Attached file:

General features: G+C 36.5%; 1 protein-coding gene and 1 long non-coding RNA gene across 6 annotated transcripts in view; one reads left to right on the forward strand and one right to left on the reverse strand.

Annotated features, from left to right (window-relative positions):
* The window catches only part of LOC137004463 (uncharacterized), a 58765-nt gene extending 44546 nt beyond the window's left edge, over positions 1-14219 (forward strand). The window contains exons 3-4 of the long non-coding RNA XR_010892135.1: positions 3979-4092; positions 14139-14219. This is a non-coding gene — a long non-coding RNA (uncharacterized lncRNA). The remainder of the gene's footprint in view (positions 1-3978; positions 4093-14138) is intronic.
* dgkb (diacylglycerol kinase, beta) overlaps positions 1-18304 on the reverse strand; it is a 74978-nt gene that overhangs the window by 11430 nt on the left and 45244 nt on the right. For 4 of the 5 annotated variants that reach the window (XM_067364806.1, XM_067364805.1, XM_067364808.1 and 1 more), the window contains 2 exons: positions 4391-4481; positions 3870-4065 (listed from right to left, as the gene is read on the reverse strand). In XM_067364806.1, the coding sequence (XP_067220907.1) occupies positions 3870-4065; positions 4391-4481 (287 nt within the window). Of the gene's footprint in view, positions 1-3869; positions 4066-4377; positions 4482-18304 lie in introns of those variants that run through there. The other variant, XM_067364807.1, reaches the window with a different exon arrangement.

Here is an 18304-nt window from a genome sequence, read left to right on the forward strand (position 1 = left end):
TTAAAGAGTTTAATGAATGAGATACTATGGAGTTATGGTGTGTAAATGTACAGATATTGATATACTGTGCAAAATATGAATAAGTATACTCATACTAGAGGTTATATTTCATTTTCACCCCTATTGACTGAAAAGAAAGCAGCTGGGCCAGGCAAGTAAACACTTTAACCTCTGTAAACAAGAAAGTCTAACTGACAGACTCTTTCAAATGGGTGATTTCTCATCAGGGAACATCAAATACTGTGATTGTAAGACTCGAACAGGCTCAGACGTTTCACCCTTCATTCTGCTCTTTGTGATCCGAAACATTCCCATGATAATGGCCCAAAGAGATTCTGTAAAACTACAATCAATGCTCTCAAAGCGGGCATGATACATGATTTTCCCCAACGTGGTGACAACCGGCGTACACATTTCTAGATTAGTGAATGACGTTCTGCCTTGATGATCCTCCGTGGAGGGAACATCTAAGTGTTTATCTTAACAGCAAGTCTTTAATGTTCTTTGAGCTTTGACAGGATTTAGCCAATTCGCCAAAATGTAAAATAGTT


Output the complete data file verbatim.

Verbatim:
General features: G+C 36.5%; 1 protein-coding gene and 1 long non-coding RNA gene across 6 annotated transcripts in view; one reads left to right on the forward strand and one right to left on the reverse strand.

Annotated features, from left to right (window-relative positions):
* The window catches only part of LOC137004463 (uncharacterized), a 58765-nt gene extending 44546 nt beyond the window's left edge, over positions 1-14219 (forward strand). The window contains exons 3-4 of the long non-coding RNA XR_010892135.1: positions 3979-4092; positions 14139-14219. This is a non-coding gene — a long non-coding RNA (uncharacterized lncRNA). The remainder of the gene's footprint in view (positions 1-3978; positions 4093-14138) is intronic.
* dgkb (diacylglycerol kinase, beta) overlaps positions 1-18304 on the reverse strand; it is a 74978-nt gene that overhangs the window by 11430 nt on the left and 45244 nt on the right. For 4 of the 5 annotated variants that reach the window (XM_067364806.1, XM_067364805.1, XM_067364808.1 and 1 more), the window contains 2 exons: positions 4391-4481; positions 3870-4065 (listed from right to left, as the gene is read on the reverse strand). In XM_067364806.1, the coding sequence (XP_067220907.1) occupies positions 3870-4065; positions 4391-4481 (287 nt within the window). Of the gene's footprint in view, positions 1-3869; positions 4066-4377; positions 4482-18304 lie in introns of those variants that run through there. The other variant, XM_067364807.1, reaches the window with a different exon arrangement.

Here is an 18304-nt window from a genome sequence, read left to right on the forward strand (position 1 = left end):
TTAAAGAGTTTAATGAATGAGATACTATGGAGTTATGGTGTGTAAATGTACAGATATTGATATACTGTGCAAAATATGAATAAGTATACTCATACTAGAGGTTATATTTCATTTTCACCCCTATTGACTGAAAAGAAAGCAGCTGGGCCAGGCAAGTAAACACTTTAACCTCTGTAAACAAGAAAGTCTAACTGACAGACTCTTTCAAATGGGTGATTTCTCATCAGGGAACATCAAATACTGTGATTGTAAGACTCGAACAGGCTCAGACGTTTCACCCTTCATTCTGCTCTTTGTGATCCGAAACATTCCCATGATAATGGCCCAAAGAGATTCTGTAAAACTACAATCAATGCTCTCAAAGCGGGCATGATACATGATTTTCCCCAACGTGGTGACAACCGGCGTACACATTTCTAGATTAGTGAATGACGTTCTGCCTTGATGATCCTCCGTGGAGGGAACATCTAAGTGTTTATCTTAACAGCAAGTCTTTAATGTTCTTTGAGCTTTGACAGGATTTAGCCAATTCGCCAAAATGTAAAATAGTT